Golay forced his way into a bank president's home, tied and gagged the president's wife, sent pictures of her in this state along with her wedding rings to her husband at the bank, and then called the president demanding $50,000 if he wanted to keep his wife alive. It is clear the object of the call was to get money from the bank
The trial court instructed the jury on Count II as follows:
Four essential elements are required to be proved in order to establish the offense charged in count two of the indictment.
First: That the defendant did take and carry away money belonging to, or in the care, custody, management or possession of a bank as charged.
Second: That the defendant did so willfully and with specific intent to steal or purloin the money.
Third: That the defendant did take and carry away money exceeding $100 and
Fourth: That the bank, as charged, was on the date of the offense, insured by the Federal Deposit Insurance Corporation.
The court then instructed the jury on intent.
Although we decide this under Fed.R.Crim.P. 35, it is clear the same result would be reached under 28 U.S.C. § 2255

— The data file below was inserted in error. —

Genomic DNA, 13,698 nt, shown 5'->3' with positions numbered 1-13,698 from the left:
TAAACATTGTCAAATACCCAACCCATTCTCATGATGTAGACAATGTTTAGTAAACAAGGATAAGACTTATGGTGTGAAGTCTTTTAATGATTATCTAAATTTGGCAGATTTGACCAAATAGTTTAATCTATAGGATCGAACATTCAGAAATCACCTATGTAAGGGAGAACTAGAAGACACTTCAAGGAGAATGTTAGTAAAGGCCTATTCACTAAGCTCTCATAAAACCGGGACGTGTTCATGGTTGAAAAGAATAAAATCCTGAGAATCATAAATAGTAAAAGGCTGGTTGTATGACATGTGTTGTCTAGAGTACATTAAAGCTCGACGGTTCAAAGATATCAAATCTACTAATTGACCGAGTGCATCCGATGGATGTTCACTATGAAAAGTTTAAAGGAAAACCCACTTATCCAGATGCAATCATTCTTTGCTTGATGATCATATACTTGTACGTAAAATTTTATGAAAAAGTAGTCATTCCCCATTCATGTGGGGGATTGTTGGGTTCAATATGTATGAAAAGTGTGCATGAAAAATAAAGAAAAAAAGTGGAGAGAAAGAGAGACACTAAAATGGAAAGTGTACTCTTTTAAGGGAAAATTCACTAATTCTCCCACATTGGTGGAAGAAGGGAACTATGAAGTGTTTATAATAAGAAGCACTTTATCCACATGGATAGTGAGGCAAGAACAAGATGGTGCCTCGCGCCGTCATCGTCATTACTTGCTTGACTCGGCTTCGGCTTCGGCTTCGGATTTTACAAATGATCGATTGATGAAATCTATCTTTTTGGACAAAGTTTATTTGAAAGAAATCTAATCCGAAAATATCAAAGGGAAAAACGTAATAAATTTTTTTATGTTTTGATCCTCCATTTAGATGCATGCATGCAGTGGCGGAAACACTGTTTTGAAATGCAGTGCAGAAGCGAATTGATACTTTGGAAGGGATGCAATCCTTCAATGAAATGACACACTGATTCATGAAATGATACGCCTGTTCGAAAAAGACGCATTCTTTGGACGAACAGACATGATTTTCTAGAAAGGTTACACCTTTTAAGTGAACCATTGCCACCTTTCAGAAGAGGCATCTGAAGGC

The general rule is that only issues of constitutional magnitude are cognizable in habeas corpus. The claim must allege a "fundamental defect which inherently results in a complete miscarriage of justice (or) an omission inconsistent with the rudimentary demands of fair procedure" in order to be considered on a petition for a writ of habeas corpus. Hill v. United States, 368 U.S. 424, 428, 82 S.Ct. 468, 471, 7 L.Ed.2d 417 (1962).
DeBerry v. Wolff, 513 F.2d 1336, 1338 (8th Cir. 1975). Failing to instruct the jury as to an essential element of the offense charged has consistently been characterized as a fundamental defect. See Screws v. United States, 325 U.S. 91, 107, 65 S.Ct. 1031, 89 L.Ed. 1495 (1945); United States v. King, 521 F.2d 61, 63 (10th Cir. 1975); United States v. Byrd, 119 U.S.App.D.C. 360, 342 F.2d 939, 941 (1965); United States v. Hutchison, 338 F.2d 991, 992 (4th Cir. 1964). Here the jury was not instructed as to any of the elements constituting an offense under § 2113(d) yet the judge sentenced Golay under that section of the statute. The only valid sentence which could be imposed was under § 2113(b) which carries a maximum of ten years.